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Interview with Ed Hula

Ed Hula, the Editor-in-Chief of “Around the Rings”, joined Russia Today to weigh up the chances of Sochi's winning the right to host the 2014 Winter Olympics.

Russia Today: How do you consider Sochi's Olympic bid?

Ed Hula: Sochi, I believe, has the strongest bid in terms of the support it has from the government. It has more to build than any of the other cities and that is a weakness for the Sochi bid.  On the other hand, the only way to overcome that kind of an obstacle is if you have the resources, and the Russian government, President Putin, others have made it very clear that the government is backing this bid and will do what's needed financially so that the facilities are there for the Olympic Games.

RT: Were you surprised that the three cities have the same total of 83 out of the possible 110 points?

E.H.: Not at all because, as I say, these cities are running a very close race. In a lot of ways they are comparable, they are equally capable of holding the Olympic Games. But when you start slicing them up there are some areas where one is stronger than the others and when you combine all those figures and come out with a tight score that says “Hmmm, I guess we were right that this is a close race”.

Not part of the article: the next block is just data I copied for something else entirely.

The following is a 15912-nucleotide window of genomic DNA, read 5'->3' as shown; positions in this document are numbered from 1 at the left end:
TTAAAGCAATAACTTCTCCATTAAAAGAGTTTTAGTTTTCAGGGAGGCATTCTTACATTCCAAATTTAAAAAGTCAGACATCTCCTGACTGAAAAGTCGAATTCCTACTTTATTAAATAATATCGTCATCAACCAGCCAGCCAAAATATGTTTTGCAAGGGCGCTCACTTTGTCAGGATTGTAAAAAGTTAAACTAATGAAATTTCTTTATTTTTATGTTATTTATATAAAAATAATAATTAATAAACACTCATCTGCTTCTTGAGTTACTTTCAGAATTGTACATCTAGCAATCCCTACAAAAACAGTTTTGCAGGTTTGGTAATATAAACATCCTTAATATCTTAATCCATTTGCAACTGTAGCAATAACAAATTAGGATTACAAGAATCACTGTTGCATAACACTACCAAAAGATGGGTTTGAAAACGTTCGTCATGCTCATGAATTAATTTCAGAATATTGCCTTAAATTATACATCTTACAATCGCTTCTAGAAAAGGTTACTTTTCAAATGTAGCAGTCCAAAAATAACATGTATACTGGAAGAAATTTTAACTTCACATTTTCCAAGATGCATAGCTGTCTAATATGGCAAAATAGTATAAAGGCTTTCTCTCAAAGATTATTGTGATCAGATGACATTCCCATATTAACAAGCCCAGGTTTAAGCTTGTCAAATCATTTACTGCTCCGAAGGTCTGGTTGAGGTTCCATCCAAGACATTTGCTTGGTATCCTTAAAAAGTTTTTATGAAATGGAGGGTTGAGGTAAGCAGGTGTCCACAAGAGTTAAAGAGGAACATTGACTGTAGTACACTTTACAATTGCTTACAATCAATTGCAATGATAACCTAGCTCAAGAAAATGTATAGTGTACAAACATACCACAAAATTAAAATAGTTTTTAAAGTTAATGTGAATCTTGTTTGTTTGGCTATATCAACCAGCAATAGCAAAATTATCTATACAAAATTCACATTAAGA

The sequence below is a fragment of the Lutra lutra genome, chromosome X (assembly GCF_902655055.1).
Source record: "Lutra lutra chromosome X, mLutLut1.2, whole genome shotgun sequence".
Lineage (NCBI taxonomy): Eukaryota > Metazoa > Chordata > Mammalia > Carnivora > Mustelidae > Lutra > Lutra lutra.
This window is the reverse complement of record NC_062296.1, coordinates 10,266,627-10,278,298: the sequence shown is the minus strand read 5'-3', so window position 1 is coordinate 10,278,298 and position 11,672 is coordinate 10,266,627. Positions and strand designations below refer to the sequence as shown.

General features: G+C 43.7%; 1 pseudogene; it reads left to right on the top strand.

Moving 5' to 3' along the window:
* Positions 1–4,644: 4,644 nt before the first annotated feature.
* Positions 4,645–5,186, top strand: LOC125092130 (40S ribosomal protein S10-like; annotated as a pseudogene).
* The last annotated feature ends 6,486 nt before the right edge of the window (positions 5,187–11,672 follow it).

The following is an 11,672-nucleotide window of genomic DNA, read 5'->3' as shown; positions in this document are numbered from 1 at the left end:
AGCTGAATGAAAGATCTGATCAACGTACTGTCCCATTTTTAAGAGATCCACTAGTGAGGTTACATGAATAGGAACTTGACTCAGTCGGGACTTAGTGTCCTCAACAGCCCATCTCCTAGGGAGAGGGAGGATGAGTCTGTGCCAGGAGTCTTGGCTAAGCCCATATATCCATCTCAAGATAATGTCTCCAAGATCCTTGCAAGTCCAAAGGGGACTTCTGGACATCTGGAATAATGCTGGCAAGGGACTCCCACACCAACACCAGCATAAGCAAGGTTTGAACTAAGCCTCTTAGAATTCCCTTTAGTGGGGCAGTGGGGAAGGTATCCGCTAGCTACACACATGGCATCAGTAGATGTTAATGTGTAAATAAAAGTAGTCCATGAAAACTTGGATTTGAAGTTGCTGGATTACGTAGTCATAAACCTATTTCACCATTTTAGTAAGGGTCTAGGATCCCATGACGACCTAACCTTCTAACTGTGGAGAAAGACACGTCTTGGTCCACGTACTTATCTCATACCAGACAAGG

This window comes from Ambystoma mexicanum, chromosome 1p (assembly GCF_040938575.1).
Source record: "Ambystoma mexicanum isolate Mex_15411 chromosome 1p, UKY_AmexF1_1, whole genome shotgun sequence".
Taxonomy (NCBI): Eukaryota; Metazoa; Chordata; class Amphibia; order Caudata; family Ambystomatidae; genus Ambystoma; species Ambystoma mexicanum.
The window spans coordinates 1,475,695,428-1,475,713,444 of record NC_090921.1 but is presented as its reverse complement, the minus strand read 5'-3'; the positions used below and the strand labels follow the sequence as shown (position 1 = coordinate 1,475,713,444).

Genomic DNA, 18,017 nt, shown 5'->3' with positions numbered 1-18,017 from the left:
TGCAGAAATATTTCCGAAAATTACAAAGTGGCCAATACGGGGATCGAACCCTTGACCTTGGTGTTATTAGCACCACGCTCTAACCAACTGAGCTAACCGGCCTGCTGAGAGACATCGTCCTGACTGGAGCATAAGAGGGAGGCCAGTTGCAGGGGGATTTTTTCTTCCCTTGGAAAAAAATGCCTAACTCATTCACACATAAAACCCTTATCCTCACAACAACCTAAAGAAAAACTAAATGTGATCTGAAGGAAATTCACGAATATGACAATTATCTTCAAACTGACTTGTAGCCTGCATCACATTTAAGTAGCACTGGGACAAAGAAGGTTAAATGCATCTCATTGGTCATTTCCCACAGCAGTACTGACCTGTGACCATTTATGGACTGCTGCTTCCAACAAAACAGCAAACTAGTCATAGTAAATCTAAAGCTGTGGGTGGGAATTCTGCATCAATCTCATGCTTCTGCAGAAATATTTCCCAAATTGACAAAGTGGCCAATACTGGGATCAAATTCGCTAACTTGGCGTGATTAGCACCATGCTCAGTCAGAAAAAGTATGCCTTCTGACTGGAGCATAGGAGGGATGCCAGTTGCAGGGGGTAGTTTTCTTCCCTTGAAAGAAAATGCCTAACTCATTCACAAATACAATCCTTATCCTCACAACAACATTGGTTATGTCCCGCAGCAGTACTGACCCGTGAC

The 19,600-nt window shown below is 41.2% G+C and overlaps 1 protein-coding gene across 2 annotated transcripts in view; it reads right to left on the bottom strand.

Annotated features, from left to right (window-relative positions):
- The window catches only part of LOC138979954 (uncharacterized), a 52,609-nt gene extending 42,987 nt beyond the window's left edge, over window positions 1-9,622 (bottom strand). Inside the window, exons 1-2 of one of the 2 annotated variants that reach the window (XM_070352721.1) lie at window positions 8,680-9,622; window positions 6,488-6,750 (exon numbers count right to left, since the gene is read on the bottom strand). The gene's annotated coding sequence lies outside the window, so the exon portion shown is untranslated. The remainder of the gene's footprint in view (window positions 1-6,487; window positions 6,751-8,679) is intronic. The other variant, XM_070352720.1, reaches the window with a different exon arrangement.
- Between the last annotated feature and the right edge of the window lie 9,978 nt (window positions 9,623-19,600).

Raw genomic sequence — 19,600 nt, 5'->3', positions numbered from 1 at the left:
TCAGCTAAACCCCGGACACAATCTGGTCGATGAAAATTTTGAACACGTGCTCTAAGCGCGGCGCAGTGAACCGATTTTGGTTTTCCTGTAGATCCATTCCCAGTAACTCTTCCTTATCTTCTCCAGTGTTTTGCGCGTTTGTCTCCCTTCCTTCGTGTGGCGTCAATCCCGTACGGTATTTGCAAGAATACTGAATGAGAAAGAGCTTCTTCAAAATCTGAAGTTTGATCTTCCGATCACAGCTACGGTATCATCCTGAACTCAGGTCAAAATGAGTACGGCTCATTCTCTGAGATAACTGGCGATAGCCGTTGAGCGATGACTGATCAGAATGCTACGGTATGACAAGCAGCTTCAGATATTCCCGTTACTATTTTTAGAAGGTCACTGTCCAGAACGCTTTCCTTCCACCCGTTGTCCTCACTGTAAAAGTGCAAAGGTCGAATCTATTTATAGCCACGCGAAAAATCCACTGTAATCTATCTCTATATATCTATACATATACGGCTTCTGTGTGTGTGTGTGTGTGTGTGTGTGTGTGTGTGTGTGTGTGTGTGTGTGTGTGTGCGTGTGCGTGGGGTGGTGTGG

RT: Previous rankings put Salzburg ahead of the game and now, in this ranking, Salzburg has come down and Sochi has come up. How do you account for this?

E.H.: For Salzburg it is in a category that I call “Bid operations” where they highly managed the bid, highly operated the bid and the past few months have not been kind to Salzburg because one of their key partners, the Austrian Olympic Committee, put the bid in hot water over the Turin bljod doping scandal. In the case with Sochi, why it has risen up, I think it has got very good ratings from the IOC Evaluation Commission which visited in February. We considered the comments of the IOC Evaluation Commission in our last index.

RT: In the time that we have been talking I get this feeling from you that the IOC is not going to base its decision simply on technical matters, that there is something more emotional. Would you say that this is the case?

E.H.: When the games are rewarded there is more than just staging the Games, there is more than just organising the venues making sure that all are in an operation. There is the spirit, there is the excitement, there is the passion, it is supposed to come along with the Olympic Games. And the city has to be able to ignite that passion.

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